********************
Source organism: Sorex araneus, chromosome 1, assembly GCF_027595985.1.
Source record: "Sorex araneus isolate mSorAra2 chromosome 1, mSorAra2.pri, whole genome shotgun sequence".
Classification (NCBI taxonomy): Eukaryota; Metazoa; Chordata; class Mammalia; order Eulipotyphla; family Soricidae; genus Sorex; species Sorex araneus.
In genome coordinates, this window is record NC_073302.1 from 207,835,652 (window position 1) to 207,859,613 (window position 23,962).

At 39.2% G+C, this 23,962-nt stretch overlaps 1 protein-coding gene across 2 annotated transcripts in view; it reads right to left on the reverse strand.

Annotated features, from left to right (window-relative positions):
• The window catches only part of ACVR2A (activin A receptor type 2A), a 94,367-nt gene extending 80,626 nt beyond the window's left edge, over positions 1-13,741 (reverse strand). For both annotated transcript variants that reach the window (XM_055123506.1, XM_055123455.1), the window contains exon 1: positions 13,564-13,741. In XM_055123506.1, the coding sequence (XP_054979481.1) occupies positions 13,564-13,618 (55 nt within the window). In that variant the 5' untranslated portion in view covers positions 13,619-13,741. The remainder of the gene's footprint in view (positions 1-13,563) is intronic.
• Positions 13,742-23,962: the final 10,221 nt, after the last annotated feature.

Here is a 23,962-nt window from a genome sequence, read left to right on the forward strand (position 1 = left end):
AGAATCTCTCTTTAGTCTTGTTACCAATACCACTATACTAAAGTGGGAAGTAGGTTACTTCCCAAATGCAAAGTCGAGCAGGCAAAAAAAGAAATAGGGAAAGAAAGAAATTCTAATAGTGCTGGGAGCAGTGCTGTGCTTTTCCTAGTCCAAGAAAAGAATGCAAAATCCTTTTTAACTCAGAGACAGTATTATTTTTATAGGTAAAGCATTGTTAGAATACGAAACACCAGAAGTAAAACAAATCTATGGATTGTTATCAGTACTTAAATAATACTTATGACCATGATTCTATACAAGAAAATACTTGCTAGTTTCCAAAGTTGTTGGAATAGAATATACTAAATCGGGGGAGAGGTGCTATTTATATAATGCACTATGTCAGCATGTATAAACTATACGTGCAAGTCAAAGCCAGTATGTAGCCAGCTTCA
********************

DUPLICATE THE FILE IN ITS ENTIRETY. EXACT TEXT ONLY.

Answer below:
Source organism: Sorex araneus, chromosome 1, assembly GCF_027595985.1.
Source record: "Sorex araneus isolate mSorAra2 chromosome 1, mSorAra2.pri, whole genome shotgun sequence".
Classification (NCBI taxonomy): Eukaryota; Metazoa; Chordata; class Mammalia; order Eulipotyphla; family Soricidae; genus Sorex; species Sorex araneus.
In genome coordinates, this window is record NC_073302.1 from 207,835,652 (window position 1) to 207,859,613 (window position 23,962).

At 39.2% G+C, this 23,962-nt stretch overlaps 1 protein-coding gene across 2 annotated transcripts in view; it reads right to left on the reverse strand.

Annotated features, from left to right (window-relative positions):
• The window catches only part of ACVR2A (activin A receptor type 2A), a 94,367-nt gene extending 80,626 nt beyond the window's left edge, over positions 1-13,741 (reverse strand). For both annotated transcript variants that reach the window (XM_055123506.1, XM_055123455.1), the window contains exon 1: positions 13,564-13,741. In XM_055123506.1, the coding sequence (XP_054979481.1) occupies positions 13,564-13,618 (55 nt within the window). In that variant the 5' untranslated portion in view covers positions 13,619-13,741. The remainder of the gene's footprint in view (positions 1-13,563) is intronic.
• Positions 13,742-23,962: the final 10,221 nt, after the last annotated feature.

Here is a 23,962-nt window from a genome sequence, read left to right on the forward strand (position 1 = left end):
AGAATCTCTCTTTAGTCTTGTTACCAATACCACTATACTAAAGTGGGAAGTAGGTTACTTCCCAAATGCAAAGTCGAGCAGGCAAAAAAAGAAATAGGGAAAGAAAGAAATTCTAATAGTGCTGGGAGCAGTGCTGTGCTTTTCCTAGTCCAAGAAAAGAATGCAAAATCCTTTTTAACTCAGAGACAGTATTATTTTTATAGGTAAAGCATTGTTAGAATACGAAACACCAGAAGTAAAACAAATCTATGGATTGTTATCAGTACTTAAATAATACTTATGACCATGATTCTATACAAGAAAATACTTGCTAGTTTCCAAAGTTGTTGGAATAGAATATACTAAATCGGGGGAGAGGTGCTATTTATATAATGCACTATGTCAGCATGTATAAACTATACGTGCAAGTCAAAGCCAGTATGTAGCCAGCTTCA